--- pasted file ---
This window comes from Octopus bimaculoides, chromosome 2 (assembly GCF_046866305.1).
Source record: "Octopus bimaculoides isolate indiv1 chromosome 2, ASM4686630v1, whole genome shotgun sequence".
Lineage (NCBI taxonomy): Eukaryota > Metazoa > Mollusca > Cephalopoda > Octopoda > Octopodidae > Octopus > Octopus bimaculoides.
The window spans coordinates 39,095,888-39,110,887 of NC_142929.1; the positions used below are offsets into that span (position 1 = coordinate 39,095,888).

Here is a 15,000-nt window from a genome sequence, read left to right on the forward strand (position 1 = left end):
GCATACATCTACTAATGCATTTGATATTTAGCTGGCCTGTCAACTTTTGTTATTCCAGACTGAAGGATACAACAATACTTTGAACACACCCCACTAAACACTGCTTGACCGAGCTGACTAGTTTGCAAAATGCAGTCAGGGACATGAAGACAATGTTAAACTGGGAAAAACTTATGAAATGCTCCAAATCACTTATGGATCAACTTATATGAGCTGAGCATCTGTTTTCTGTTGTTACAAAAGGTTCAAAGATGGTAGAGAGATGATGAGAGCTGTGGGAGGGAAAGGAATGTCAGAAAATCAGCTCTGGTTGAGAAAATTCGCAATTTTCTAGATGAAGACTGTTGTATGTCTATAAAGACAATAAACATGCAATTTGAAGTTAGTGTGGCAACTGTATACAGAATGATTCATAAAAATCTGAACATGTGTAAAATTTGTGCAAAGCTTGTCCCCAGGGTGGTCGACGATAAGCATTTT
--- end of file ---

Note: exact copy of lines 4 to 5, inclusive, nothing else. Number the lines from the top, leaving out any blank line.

The window spans coordinates 39,095,888-39,110,887 of NC_142929.1; the positions used below are offsets into that span (position 1 = coordinate 39,095,888).

Here is a 15,000-nt window from a genome sequence, read left to right on the forward strand (position 1 = left end):